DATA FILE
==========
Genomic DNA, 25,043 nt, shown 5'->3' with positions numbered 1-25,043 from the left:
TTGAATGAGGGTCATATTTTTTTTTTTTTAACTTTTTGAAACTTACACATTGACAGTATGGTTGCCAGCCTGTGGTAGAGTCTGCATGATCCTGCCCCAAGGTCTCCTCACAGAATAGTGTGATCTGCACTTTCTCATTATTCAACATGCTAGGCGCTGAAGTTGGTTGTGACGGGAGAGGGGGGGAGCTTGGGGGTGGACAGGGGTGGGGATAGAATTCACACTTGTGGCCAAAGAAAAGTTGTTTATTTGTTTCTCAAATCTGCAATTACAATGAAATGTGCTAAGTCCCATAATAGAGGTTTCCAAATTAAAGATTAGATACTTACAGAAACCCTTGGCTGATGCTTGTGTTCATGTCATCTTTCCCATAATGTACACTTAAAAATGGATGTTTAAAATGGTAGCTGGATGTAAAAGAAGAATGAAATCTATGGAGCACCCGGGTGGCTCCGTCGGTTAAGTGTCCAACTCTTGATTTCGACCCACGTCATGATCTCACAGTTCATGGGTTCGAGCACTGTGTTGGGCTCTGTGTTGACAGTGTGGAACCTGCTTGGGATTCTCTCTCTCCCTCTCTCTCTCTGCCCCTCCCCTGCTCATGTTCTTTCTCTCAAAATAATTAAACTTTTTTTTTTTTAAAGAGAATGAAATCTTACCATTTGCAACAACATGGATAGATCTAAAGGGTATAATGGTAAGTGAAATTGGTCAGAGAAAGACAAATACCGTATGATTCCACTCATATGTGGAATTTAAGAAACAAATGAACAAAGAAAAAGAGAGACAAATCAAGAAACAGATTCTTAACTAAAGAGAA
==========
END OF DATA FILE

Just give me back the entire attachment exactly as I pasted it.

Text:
Genomic DNA, 25,043 nt, shown 5'->3' with positions numbered 1-25,043 from the left:
TTGAATGAGGGTCATATTTTTTTTTTTTTAACTTTTTGAAACTTACACATTGACAGTATGGTTGCCAGCCTGTGGTAGAGTCTGCATGATCCTGCCCCAAGGTCTCCTCACAGAATAGTGTGATCTGCACTTTCTCATTATTCAACATGCTAGGCGCTGAAGTTGGTTGTGACGGGAGAGGGGGGGAGCTTGGGGGTGGACAGGGGTGGGGATAGAATTCACACTTGTGGCCAAAGAAAAGTTGTTTATTTGTTTCTCAAATCTGCAATTACAATGAAATGTGCTAAGTCCCATAATAGAGGTTTCCAAATTAAAGATTAGATACTTACAGAAACCCTTGGCTGATGCTTGTGTTCATGTCATCTTTCCCATAATGTACACTTAAAAATGGATGTTTAAAATGGTAGCTGGATGTAAAAGAAGAATGAAATCTATGGAGCACCCGGGTGGCTCCGTCGGTTAAGTGTCCAACTCTTGATTTCGACCCACGTCATGATCTCACAGTTCATGGGTTCGAGCACTGTGTTGGGCTCTGTGTTGACAGTGTGGAACCTGCTTGGGATTCTCTCTCTCCCTCTCTCTCTCTGCCCCTCCCCTGCTCATGTTCTTTCTCTCAAAATAATTAAACTTTTTTTTTTTTAAAGAGAATGAAATCTTACCATTTGCAACAACATGGATAGATCTAAAGGGTATAATGGTAAGTGAAATTGGTCAGAGAAAGACAAATACCGTATGATTCCACTCATATGTGGAATTTAAGAAACAAATGAACAAAGAAAAAGAGAGACAAATCAAGAAACAGATTCTTAACTAAAGAGAA